Years later, however, my agnostic wife became a follower of Jesus, and the positive changes in her character and values prompted me to go to church, where I heard the gospel explained in a way I could understand it. Intrigued, I decided to use my journalism and legal training to systematically investigate whether there was any credibility to Christianity or any other world religion.

After nearly two years of study, I concluded that my step of faith into atheism had been based on incomplete and inaccurate data. When I examined the evidence more thoroughly, I found that science pointed toward God, not away from him. (As nanoscientist James Tour of Rice University says: “If you really study science, it will bring you closer to God.”) And the evidence of history established persuasively to me that Jesus not only existed but that he claimed to be the Son of God and backed it up by returning from the dead.

Based on this more thorough examination of the data, I concluded that the most rational thing I could do would be to take a step of faith in the same direction the evidence was pointing and put my faith in Christ — in other words, as Psalm 34:8 says, to “taste and see that the Lord is good.” Today, more than 25 years later, my personal experience of knowing Jesus — as well as the vast wealth of additional information I’ve learned and the quiet but firm affirmation of the Holy Spirit — has only confirmed that step a million times over. In short, putting my faith in Christ was not a leap into the dark but a sensible step into the light.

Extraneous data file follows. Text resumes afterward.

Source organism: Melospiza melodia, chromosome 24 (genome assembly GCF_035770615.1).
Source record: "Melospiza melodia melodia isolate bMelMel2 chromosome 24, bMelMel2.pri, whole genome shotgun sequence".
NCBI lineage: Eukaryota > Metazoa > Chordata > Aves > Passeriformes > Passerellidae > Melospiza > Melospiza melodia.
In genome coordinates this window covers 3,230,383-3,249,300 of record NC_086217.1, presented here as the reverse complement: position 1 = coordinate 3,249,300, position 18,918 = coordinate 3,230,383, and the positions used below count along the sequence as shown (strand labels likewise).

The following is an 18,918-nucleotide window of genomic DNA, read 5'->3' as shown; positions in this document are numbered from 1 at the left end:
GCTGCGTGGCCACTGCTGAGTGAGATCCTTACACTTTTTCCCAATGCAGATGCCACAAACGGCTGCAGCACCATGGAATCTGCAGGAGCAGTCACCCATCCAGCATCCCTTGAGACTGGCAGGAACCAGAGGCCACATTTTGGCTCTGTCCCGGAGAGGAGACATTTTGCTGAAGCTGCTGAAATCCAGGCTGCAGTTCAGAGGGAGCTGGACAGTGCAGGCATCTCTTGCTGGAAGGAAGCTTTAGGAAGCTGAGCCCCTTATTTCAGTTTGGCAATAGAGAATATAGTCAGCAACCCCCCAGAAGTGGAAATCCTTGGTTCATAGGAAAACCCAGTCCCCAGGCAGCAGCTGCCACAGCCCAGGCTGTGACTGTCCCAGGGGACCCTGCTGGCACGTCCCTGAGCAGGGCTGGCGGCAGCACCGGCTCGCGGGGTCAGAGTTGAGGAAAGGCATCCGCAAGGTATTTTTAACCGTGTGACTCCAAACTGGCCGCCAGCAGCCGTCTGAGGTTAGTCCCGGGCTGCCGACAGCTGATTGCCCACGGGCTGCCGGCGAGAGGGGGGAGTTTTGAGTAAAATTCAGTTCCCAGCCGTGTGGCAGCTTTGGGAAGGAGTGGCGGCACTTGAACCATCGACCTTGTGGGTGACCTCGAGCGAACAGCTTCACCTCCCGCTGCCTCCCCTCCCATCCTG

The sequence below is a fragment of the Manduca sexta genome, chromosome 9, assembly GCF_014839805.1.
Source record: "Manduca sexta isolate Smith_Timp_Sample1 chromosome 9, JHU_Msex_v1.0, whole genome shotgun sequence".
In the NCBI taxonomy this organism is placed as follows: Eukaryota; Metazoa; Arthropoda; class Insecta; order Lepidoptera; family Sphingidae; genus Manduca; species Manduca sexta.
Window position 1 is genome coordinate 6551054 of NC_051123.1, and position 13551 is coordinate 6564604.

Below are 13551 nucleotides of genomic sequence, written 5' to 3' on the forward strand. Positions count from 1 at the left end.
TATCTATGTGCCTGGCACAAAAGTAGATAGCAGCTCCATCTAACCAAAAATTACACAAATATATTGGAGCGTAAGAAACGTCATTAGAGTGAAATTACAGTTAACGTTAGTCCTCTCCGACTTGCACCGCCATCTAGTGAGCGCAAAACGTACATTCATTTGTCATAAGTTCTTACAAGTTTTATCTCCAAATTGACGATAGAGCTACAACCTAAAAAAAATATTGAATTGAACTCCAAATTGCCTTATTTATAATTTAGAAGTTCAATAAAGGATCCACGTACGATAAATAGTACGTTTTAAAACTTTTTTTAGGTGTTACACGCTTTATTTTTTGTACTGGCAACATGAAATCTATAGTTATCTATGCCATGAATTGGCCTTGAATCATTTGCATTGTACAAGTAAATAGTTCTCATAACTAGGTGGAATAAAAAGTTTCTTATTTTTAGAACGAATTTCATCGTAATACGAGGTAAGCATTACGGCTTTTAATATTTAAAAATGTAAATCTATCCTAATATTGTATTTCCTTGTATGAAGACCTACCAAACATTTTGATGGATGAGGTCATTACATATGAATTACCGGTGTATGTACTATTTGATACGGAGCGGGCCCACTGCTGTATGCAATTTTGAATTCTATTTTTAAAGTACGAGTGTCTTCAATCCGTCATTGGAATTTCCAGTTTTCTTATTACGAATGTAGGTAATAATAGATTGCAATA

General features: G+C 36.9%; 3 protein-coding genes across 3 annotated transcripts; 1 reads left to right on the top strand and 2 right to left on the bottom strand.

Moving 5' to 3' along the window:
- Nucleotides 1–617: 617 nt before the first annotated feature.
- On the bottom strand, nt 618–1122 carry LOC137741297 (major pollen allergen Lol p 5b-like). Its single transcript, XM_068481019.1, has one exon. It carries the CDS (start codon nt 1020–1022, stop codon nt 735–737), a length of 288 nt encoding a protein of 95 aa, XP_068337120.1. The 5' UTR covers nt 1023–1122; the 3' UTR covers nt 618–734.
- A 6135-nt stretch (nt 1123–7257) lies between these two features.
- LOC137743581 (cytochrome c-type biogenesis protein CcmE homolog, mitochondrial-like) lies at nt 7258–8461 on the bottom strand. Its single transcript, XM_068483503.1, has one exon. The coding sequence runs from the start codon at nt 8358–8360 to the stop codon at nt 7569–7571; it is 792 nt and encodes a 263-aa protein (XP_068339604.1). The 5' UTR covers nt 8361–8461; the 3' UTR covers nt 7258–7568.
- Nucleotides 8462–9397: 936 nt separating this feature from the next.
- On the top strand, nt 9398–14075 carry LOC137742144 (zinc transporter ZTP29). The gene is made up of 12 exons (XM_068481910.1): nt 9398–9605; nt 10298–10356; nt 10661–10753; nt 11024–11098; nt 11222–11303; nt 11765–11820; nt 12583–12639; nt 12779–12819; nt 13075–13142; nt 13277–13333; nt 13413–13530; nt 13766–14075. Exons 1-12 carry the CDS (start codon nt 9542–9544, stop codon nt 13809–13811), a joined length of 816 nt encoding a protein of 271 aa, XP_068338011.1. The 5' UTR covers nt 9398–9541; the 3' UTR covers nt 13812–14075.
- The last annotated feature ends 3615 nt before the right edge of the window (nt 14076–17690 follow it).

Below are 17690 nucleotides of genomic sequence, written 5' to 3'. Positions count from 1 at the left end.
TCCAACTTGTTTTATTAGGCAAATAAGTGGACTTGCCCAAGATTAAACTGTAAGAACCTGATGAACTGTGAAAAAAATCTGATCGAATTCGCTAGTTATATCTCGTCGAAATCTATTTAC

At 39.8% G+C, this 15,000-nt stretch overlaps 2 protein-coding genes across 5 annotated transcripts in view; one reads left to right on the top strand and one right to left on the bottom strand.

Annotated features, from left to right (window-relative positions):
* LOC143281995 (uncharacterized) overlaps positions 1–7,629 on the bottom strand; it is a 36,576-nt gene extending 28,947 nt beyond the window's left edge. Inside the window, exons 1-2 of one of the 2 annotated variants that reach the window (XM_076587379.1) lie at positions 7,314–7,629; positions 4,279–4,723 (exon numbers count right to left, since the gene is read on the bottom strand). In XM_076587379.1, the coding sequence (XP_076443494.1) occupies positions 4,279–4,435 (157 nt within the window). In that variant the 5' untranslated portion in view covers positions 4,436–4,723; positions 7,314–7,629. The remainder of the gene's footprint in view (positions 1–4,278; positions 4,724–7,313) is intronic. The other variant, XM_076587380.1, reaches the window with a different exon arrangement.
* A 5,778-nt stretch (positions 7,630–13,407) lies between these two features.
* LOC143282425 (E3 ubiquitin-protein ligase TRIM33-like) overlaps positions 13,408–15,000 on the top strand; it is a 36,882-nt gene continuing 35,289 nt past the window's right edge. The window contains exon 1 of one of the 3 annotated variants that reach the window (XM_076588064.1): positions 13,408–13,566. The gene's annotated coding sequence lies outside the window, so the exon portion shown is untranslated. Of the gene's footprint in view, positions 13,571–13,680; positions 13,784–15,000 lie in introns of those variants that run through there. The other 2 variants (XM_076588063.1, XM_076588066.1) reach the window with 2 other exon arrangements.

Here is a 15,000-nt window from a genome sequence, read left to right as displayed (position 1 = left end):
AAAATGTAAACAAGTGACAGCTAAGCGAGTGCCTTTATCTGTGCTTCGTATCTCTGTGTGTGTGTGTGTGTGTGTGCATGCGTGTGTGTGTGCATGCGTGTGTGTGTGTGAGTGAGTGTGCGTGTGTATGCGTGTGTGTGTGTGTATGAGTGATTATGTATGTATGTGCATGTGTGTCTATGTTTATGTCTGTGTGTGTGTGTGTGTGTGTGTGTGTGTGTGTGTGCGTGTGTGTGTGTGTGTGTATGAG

What are the specific facts that pointed me in the direction of God? I’ve written hundreds of pages based on my interviews with scholars and experts with doctorates from such institutions as Cambridge, Brandeis and Princeton, who offer updated evidence and arguments for the truth of Christianity, as well as refutations of the most common objections to the faith. My books The Case for Christ, The Case for a Creator, The Case for the Real Jesus and The Case for Faith are widely available, including for free through local libraries.